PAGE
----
By Kenneth J. Souza
NEW BEDFORD, Mass. — St. Anthony of Padua Parish, 1359 Acushnet Avenue in New Bedford, will kickoff the Lenten season with a special presentation of the Relics of the Passion on March 3 beginning at 6:45 p.m.
All are invited to join them for a unique opportunity to engage with the meaning of God’s love as given to us by the Father via His Son’s Passion. This special program entitled, “Call from the Crucified Heart,” is being sponsored as part of a new nationwide tour by the Apostolate for Holy Relics that highlights a collection of rare relics from the Passion of Our Lord, with prayer, music, reflection and an opportunity for personal veneration.
According to the AHR prayer program, the presentation “is intended to help you walk beside Jesus throughout His Passion, using excerpts and materials from the Gospels of SS. John and Luke, meditations on the Passion by the Passionist Missionaries and the writings of Blessed Anne Catherine Emmerich in her book, ‘The Dolorous Passion of Our Lord Jesus Christ.’
“As a tribute to Our Lady of Sorrows, and in honor of the 100th anniversary of Our Lady’s apparitions at Fatima, the program also highlights a perspective on Mary as she accompanied Jesus on the path to Calvary.”
According to Father Octavio Cortez, I.V.E., pastor of St. Anthony of Padua Parish, meditation on and veneration of the relics of the Lord’s Passion is the perfect way to prepare for the Lenten season.
“The relics can connect us through time and space with Our Lord Jesus in His suffering and death,” Father Cortez said. “Aided by these relics, our senses can better help us imagine the kind of suffering Our Lord Jesus endured for our Salvation.”
Although Father Cortez has yet to see the collection for himself, he said he is sure it will be a very special moment in his life and for all those who attend.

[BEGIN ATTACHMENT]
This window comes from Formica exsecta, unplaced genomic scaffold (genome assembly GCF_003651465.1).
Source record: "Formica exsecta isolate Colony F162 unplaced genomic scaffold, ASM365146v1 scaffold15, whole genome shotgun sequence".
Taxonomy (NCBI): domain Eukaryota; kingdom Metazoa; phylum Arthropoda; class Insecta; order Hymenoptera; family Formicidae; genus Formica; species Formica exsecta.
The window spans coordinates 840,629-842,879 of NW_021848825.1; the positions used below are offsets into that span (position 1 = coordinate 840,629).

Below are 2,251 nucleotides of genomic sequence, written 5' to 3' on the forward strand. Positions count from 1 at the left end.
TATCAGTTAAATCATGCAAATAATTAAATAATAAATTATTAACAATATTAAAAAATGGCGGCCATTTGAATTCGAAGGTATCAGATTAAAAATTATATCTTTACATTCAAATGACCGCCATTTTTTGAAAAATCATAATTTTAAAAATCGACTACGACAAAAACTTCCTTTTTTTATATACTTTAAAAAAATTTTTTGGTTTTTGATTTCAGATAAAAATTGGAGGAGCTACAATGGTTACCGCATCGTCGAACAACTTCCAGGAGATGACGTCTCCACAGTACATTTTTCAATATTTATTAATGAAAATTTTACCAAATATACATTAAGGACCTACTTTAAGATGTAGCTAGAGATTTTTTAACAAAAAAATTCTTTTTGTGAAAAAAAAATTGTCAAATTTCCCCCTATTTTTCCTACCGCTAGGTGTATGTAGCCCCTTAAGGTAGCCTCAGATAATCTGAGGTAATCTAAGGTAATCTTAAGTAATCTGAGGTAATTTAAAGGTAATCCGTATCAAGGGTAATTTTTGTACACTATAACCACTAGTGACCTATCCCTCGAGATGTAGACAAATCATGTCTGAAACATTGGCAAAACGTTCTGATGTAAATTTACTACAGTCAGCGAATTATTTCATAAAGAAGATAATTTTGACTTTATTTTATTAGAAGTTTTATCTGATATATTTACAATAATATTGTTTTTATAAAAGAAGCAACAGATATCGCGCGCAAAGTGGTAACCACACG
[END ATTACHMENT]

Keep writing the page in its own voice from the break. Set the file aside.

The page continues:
“As Catholics, we venerate and respect all those things that are connected with the great mysteries of our faith — be it the remains of saints, ancient churches, Eucharistic miracles, even mountains and rivers — so how much more should we venerate the things that touched Our Lord Jesus Christ? The faithful can therefore expect to be touched very deeply by the contemplation of these relics,” Father Cortez said.
The Relics of the Passion presentation is organized into a one-hour meditative program with supporting musical pieces that serve as a guide to help the faithful accompany Jesus through His suffering during the Passion. The program ends with an opportunity for personal veneration of the relics.
The collection includes eight Holy relics that would only be seen in displays generally found in Rome or the Holy Land. Among them:
— A relic of the True Cross;
— A piece of stone from the table or room where the Last Supper was held;
— A piece of the Column of Flagellation;
— A piece of the Crown of Thorns;
— The effigy of the Veil of Veronica (touched to the original veil);
— A replica of the Holy nail which contains filings taken from the true nails that were imbedded in copies to make relics of a lower class;
— A piece of bone from St. Longinus, the centurion who pierced the side of Jesus; and
— A thread from the cloth used as the wrapping for Christ’s Burial Shroud.
The new 2017 program, “Call from the Crucified Heart,” is designed to highlight a facet of what is believed Christ’s message is to us from various scenes during His Passion. There will also be an exposition of the Holy Eucharist — a required part of the meditative portion of the presentation — to underscore that time-transcending gift that connects us from Jesus’ Passion to His presence with us today.
The Relics of the Passion is presented by the Apostolate for Holy Relics, an organization founded 10 years ago in Los Angeles. The AHR is guardian for more than 1,200 relics organized into special collections, such as the eight rare relics that make up the relics of the Passion.
For more information about the group or collection, visit www.relictour.com, or contact the St. Anthony of Padua Parish rectory at 508-993-1691.